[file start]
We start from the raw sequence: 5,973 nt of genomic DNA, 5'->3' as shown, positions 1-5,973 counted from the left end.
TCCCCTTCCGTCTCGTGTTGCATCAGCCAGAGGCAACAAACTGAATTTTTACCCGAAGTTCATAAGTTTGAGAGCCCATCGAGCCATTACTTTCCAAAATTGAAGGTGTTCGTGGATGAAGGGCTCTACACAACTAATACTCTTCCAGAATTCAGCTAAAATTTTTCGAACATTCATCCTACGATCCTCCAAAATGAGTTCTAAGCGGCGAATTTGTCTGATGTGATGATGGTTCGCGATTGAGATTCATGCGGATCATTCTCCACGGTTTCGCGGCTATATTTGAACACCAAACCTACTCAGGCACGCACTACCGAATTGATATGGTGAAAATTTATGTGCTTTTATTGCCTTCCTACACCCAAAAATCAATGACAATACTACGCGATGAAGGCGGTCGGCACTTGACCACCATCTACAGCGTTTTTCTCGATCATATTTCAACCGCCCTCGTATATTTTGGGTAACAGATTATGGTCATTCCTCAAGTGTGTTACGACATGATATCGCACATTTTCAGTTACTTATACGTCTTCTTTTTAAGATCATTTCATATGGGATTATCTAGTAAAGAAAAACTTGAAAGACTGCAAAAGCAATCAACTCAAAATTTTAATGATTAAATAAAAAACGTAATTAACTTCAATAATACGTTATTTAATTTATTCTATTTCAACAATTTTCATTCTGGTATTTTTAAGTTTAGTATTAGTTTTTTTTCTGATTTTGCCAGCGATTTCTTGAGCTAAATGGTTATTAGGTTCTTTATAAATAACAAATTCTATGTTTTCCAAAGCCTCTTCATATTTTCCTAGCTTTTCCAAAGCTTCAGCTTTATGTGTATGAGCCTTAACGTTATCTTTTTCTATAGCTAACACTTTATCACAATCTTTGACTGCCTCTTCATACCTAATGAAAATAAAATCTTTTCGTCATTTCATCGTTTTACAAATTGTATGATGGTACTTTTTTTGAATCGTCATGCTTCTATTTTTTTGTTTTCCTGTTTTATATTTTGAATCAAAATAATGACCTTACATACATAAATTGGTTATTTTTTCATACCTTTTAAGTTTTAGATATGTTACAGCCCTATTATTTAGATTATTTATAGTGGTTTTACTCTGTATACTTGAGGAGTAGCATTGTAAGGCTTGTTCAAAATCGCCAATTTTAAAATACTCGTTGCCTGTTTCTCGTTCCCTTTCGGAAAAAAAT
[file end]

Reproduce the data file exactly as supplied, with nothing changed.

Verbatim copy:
We start from the raw sequence: 5,973 nt of genomic DNA, 5'->3' as shown, positions 1-5,973 counted from the left end.
TCCCCTTCCGTCTCGTGTTGCATCAGCCAGAGGCAACAAACTGAATTTTTACCCGAAGTTCATAAGTTTGAGAGCCCATCGAGCCATTACTTTCCAAAATTGAAGGTGTTCGTGGATGAAGGGCTCTACACAACTAATACTCTTCCAGAATTCAGCTAAAATTTTTCGAACATTCATCCTACGATCCTCCAAAATGAGTTCTAAGCGGCGAATTTGTCTGATGTGATGATGGTTCGCGATTGAGATTCATGCGGATCATTCTCCACGGTTTCGCGGCTATATTTGAACACCAAACCTACTCAGGCACGCACTACCGAATTGATATGGTGAAAATTTATGTGCTTTTATTGCCTTCCTACACCCAAAAATCAATGACAATACTACGCGATGAAGGCGGTCGGCACTTGACCACCATCTACAGCGTTTTTCTCGATCATATTTCAACCGCCCTCGTATATTTTGGGTAACAGATTATGGTCATTCCTCAAGTGTGTTACGACATGATATCGCACATTTTCAGTTACTTATACGTCTTCTTTTTAAGATCATTTCATATGGGATTATCTAGTAAAGAAAAACTTGAAAGACTGCAAAAGCAATCAACTCAAAATTTTAATGATTAAATAAAAAACGTAATTAACTTCAATAATACGTTATTTAATTTATTCTATTTCAACAATTTTCATTCTGGTATTTTTAAGTTTAGTATTAGTTTTTTTTCTGATTTTGCCAGCGATTTCTTGAGCTAAATGGTTATTAGGTTCTTTATAAATAACAAATTCTATGTTTTCCAAAGCCTCTTCATATTTTCCTAGCTTTTCCAAAGCTTCAGCTTTATGTGTATGAGCCTTAACGTTATCTTTTTCTATAGCTAACACTTTATCACAATCTTTGACTGCCTCTTCATACCTAATGAAAATAAAATCTTTTCGTCATTTCATCGTTTTACAAATTGTATGATGGTACTTTTTTTGAATCGTCATGCTTCTATTTTTTTGTTTTCCTGTTTTATATTTTGAATCAAAATAATGACCTTACATACATAAATTGGTTATTTTTTCATACCTTTTAAGTTTTAGATATGTTACAGCCCTATTATTTAGATTATTTATAGTGGTTTTACTCTGTATACTTGAGGAGTAGCATTGTAAGGCTTGTTCAAAATCGCCAATTTTAAAATACTCGTTGCCTGTTTCTCGTTCCCTTTCGGAAAAAAAT